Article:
President Obama begins his seventh year in office Tuesday facing a Congress where both the House and Senate are in the hands of the opposition party. He shares this in common with every other president fortunate enough to even have a seventh year in office since the 1950s.
Dwight Eisenhower in 1959, Ronald Reagan in 1987, Bill Clinton in 1999 and George W. Bush in 2007 all climbed the rostrum for this late-in-the-game challenge looking out at majorities of the other party in both chambers.
Originally published on Tue January 20, 2015 12:30 pm
Presidents often characterize the state of the union as "strong." Last year, in fact, President Obama remarked: "It is you, our citizens, who make the state of our union strong."
It seems whatever the crisis du jour is, the State of the Union address is a chance for the president to sneak in some optimism. In 2012, as the economy limped back, Obama still found occasion for the s-word: "The state of our union is getting stronger. And we've come too far to turn back now."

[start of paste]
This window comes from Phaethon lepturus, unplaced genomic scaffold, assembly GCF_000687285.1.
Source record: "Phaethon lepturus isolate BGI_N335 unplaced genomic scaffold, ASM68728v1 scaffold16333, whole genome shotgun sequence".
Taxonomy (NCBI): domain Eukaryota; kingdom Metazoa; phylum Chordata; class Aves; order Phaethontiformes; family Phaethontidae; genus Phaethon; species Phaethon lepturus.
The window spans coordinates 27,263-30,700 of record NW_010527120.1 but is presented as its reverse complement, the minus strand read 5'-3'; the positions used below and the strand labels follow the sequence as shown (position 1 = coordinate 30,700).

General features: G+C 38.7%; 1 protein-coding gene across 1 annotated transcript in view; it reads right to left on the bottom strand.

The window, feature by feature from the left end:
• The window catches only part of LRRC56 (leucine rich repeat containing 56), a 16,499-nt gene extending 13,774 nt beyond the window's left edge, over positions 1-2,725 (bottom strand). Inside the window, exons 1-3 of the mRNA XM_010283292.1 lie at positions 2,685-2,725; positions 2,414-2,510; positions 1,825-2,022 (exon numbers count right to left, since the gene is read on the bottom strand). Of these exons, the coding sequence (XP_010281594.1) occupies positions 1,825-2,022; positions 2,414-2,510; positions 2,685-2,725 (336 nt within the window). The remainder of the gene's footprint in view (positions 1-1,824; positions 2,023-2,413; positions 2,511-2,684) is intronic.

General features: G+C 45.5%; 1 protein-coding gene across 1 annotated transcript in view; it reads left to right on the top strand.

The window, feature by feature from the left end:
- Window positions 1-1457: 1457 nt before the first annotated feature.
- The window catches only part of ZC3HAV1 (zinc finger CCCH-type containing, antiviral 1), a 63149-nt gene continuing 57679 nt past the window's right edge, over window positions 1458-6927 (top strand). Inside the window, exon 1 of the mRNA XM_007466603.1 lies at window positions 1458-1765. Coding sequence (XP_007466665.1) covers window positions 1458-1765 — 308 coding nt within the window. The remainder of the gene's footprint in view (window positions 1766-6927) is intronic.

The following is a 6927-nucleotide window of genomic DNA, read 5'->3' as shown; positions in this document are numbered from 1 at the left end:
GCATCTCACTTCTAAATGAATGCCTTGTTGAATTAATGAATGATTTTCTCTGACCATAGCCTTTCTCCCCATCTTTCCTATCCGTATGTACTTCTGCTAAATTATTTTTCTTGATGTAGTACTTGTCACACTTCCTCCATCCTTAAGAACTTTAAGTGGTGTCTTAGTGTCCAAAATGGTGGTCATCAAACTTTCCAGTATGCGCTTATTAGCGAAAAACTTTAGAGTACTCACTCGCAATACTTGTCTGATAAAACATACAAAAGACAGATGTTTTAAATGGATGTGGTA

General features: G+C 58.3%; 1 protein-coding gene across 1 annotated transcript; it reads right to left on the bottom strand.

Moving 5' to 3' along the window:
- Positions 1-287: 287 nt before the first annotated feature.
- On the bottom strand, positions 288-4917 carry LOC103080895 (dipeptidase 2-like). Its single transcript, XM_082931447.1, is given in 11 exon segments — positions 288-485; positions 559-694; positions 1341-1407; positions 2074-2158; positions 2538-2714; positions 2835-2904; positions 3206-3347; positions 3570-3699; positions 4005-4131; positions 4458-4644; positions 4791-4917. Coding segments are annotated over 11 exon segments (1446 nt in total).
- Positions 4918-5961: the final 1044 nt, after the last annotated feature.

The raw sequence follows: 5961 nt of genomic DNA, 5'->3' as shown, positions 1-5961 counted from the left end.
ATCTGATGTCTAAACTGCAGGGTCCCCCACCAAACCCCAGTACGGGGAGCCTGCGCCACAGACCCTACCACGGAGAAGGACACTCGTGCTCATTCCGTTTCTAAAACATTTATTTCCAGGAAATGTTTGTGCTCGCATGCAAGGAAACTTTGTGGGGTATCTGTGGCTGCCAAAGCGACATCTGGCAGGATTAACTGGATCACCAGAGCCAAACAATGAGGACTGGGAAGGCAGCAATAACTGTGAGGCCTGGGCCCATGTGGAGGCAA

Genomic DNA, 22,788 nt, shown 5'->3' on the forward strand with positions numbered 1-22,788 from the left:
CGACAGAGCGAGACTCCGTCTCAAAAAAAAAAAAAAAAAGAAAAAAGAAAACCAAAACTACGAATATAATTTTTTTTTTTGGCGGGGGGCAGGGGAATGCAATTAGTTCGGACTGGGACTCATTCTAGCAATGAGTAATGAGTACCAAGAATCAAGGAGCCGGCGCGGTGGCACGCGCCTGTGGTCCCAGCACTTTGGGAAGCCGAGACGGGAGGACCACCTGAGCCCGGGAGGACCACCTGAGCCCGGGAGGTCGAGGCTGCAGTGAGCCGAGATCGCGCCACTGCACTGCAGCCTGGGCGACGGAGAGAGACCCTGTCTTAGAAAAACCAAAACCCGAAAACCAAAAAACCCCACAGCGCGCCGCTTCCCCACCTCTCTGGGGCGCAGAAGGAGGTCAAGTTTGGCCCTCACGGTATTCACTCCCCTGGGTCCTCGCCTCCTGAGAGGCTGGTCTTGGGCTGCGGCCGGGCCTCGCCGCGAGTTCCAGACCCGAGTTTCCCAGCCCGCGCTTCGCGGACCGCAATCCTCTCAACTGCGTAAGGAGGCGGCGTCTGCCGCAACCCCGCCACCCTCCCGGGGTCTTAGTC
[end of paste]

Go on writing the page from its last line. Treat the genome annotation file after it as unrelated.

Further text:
The White House says it could consider congressional action against Iran later in the year, but emphasized it wants more time to see if negotiations over the Islamic republic's nuclear program can work.
"If Congress wants to act later in the year, we could consider that, but at the moment they ought to give us the space to let these negotiations work," Denis McDonough, White House chief of staff, tells NPR's Steve Inskeep.
In so many ways, Jan. 20, 2009, was a frightful day to be taking the oath of office.
The U.S. economy was in free fall as Barack Obama rose to deliver his inaugural address. "We are in the midst of crisis," he said. "Homes have been lost, jobs shed, businesses shuttered."
Exactly six years later, Obama is returning to Capitol Hill to deliver a State of the Union address at 9 p.m. EST. He is expected to highlight the economic progress that has been made since that frigid Day One — and call for more changes.